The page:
Hong Kong Chief Executive-elect John Lee gets down to work right away, with a temporary office, staff
- More than two dozen staff will support Lee as he starts selecting ministers, prepares policy plan
- Not known yet if President Xi will physically attend swearing-in; Lee, wife to move into Government House
1. What is the Chief Executive-elect’s Office?
As the chief executive-elect, Lee will have an office and staff as he gets down to work preparing to take over in under two months. Situated in Wan Chai, the office started operating on Sunday and will support him as he selects his governing team and prepares a policy plan based on his election manifesto.
It will be headed by former director of administration Daniel Cheng Chung-wai, who will be its secretary general. It will have five posts at directorate level and more than 20 at non-directorate levels. The office will close by June 30.
The office will be responsible for ensuring a smooth transition of government, especially as there are a number of major events coming up, including celebrations to mark the 25th anniversary of Hong Kong’s return to Chinese rule. The office will also liaise with different sectors of the community and take part in various official activities.
2. What are Lee’s immediate tasks?
Lee on Sunday said his priority is to form his governing team, adding that he will be looking for talent to take up the top jobs in the new administration.
“I will recruit experienced, capable and passionate people to join my governing team,” he said in his victory speech.
Sources say Lee is expected to look beyond serving officials and top civil servants, preferring to identify people with expertise to help him deliver on his promise of a ‘result-oriented’ administration.
Lee is also expected to travel to Beijing soon to receive his formal letter of appointment. In 2017, newly elected Carrie Lam Cheng Yuet-ngor made the trip with her husband two weeks after winning the race to be chief executive. She spent four days in the capital, meeting President Xi Jinping, Premier Li Keqiang and other top officials. It remains unclear whether the latest pandemic control measures in Beijing will affect Lee’s forthcoming trip to the capital.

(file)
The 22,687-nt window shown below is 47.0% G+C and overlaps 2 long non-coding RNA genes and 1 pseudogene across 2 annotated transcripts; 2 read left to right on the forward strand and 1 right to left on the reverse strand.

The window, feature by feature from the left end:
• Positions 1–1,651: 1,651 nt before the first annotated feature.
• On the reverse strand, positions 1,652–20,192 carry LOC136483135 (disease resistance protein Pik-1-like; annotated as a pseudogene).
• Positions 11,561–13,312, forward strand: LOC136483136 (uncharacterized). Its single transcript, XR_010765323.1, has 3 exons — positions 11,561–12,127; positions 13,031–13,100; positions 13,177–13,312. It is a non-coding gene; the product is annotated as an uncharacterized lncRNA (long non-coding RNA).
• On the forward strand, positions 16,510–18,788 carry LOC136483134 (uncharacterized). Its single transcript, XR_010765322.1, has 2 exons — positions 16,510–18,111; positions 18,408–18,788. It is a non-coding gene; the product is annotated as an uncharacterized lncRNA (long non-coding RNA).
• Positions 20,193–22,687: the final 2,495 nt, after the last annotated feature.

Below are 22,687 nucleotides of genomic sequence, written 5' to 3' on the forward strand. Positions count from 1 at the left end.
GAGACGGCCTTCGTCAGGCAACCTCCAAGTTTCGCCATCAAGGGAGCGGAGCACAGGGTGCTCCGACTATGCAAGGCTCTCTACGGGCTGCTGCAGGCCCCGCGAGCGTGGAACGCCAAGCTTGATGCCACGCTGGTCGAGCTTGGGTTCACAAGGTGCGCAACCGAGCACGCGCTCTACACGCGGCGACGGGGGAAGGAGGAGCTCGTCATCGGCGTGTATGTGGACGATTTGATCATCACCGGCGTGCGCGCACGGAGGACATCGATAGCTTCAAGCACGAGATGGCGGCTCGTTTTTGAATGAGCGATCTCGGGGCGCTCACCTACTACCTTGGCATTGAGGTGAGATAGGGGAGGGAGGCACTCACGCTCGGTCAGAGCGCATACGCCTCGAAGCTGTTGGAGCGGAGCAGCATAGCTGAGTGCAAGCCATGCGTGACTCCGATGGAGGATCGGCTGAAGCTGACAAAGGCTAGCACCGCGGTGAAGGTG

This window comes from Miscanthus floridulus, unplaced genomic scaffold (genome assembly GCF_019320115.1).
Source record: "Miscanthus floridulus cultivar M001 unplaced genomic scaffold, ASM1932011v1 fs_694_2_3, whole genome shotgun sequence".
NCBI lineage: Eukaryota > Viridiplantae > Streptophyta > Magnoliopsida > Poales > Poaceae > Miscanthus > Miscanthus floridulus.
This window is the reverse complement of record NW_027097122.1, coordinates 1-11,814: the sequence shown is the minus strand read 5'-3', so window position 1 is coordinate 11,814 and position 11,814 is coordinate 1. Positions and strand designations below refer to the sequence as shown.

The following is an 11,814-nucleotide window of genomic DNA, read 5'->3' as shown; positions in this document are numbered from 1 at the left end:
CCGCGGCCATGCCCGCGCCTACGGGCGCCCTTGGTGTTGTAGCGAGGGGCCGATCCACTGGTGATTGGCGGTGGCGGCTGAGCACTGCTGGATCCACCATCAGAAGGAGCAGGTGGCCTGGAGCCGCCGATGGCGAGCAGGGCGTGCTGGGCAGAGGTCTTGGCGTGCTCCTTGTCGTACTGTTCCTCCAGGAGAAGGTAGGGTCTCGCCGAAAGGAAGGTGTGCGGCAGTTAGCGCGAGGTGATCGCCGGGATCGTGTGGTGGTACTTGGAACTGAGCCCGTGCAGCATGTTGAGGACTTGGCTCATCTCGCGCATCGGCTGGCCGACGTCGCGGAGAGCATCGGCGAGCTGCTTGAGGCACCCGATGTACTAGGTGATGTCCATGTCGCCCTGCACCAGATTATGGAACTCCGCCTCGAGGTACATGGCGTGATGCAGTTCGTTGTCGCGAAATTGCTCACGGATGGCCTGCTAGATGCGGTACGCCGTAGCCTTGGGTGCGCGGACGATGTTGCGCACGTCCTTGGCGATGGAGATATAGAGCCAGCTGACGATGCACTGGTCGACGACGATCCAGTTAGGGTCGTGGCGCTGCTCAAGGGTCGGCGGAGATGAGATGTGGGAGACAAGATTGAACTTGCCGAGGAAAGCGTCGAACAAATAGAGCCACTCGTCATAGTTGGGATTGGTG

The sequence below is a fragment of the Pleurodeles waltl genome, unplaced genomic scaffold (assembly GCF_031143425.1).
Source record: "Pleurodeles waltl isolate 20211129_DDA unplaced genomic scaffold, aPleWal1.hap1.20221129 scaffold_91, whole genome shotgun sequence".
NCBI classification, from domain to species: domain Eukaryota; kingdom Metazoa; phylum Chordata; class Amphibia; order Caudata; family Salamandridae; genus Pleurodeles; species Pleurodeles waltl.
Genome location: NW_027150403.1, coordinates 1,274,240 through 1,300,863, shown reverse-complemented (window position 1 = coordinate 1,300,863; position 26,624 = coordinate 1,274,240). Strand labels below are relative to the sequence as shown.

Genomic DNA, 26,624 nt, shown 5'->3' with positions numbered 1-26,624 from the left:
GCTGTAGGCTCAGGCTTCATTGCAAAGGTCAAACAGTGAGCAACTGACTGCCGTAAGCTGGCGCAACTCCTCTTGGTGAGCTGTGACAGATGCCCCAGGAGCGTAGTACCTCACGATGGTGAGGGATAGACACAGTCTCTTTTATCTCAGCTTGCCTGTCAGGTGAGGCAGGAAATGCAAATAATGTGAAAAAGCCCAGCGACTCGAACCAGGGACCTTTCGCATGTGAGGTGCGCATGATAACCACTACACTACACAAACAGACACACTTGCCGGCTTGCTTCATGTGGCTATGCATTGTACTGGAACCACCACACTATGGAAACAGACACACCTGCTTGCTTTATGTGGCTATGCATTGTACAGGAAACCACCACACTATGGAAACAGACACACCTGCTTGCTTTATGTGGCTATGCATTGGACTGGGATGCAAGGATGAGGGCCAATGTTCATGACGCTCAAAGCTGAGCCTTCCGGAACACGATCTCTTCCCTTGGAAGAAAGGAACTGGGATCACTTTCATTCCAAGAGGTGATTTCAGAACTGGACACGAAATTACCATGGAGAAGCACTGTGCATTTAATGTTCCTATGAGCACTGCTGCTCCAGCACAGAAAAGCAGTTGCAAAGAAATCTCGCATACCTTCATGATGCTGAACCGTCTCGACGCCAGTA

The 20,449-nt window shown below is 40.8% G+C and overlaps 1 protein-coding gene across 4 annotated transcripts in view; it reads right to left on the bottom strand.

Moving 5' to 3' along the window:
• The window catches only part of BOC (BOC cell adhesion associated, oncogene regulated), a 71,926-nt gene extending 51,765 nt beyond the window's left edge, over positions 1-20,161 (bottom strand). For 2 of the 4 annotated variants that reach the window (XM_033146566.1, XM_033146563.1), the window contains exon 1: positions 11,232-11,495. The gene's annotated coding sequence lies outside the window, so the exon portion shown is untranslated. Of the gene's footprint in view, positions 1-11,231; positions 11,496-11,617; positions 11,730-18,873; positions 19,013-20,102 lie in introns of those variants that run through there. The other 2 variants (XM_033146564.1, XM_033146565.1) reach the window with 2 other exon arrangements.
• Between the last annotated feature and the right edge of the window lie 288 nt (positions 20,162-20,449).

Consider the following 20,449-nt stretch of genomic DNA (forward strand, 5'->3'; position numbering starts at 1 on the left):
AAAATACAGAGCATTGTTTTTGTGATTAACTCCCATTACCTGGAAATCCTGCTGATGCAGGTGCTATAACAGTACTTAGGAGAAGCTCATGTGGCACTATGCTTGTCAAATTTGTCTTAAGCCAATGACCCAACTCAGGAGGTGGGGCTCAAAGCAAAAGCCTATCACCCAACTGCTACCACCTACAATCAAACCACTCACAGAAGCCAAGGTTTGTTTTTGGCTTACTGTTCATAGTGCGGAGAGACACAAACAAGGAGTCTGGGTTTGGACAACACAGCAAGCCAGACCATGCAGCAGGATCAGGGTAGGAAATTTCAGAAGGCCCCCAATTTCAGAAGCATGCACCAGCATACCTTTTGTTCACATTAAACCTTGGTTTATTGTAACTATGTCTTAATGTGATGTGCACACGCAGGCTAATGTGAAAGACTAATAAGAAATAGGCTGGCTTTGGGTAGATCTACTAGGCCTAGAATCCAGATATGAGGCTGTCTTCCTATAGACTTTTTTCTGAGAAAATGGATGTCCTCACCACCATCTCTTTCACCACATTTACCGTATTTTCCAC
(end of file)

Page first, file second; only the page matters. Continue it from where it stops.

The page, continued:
3. When will Lee be sworn in?
Lee will be sworn in on July 1. He must pledge to uphold the Basic Law, the city’s mini-constitution, and swear allegiance to the Hong Kong Special Administrative Region.
Usually, a state leader will preside over the swearing-in ceremony for the new chief executive and members of the new administration. In 2017, the president came to Hong Kong for the swearing-in ceremony for Lam, held on July 1 that year.
In 1997, then Chinese president Jiang Zeman presided over the swearing-in ceremony of the first chief executive, Tung Chee-hwa, in Hong Kong. A decade later, Jiang’s successor, Hu Jintao, came to the city to preside over Donald Tsang Yam-kuen’s swearing-in for his second term as chief executive. Hu Jintao made the trip from the capital for Leung Chun-ying’s ceremony in 2012.
The exception was in June 2005, when Tsang took his oath of office before then Chinese premier Wen Jiabao in Beijing. He took over from Tung who resigned during his second term, citing health grounds. Tsang served out the remainder of Tung’s second term.
It is not known yet if Xi or another state leader will come for Lee’s inauguration, as Hong Kong is still grappling with the Covid-19 pandemic and reopening of the border with mainland China still has no clear timeline.
4. Will Lee move into Government House?
Lee and his wife, Janet Lam Lai-sim, are expected to move into the chief executive’s official residence, Government House. The colonial mansion is located on a sprawling 24,000 square metre plot on Government Hill in Central, and was previously the official residence and office of British colonial governors.
After Hong Kong returned to China in 1997, the mansion was used as a venue for official receptions and ceremonies as the city’s first postcolonial leader, Tung Chee-hwa, preferred to remain in his home at Grenville House in Mid-Levels.
Tung’s successor, Donald Tsang, moved into Government House in 2006, following extensive renovations costing HK$14.5 million, including HK$300,000 for a new fish pond to accommodate his collection of koi.
The next two leaders, Leung Chun-ying and Carrie Lam, also moved into the official residence.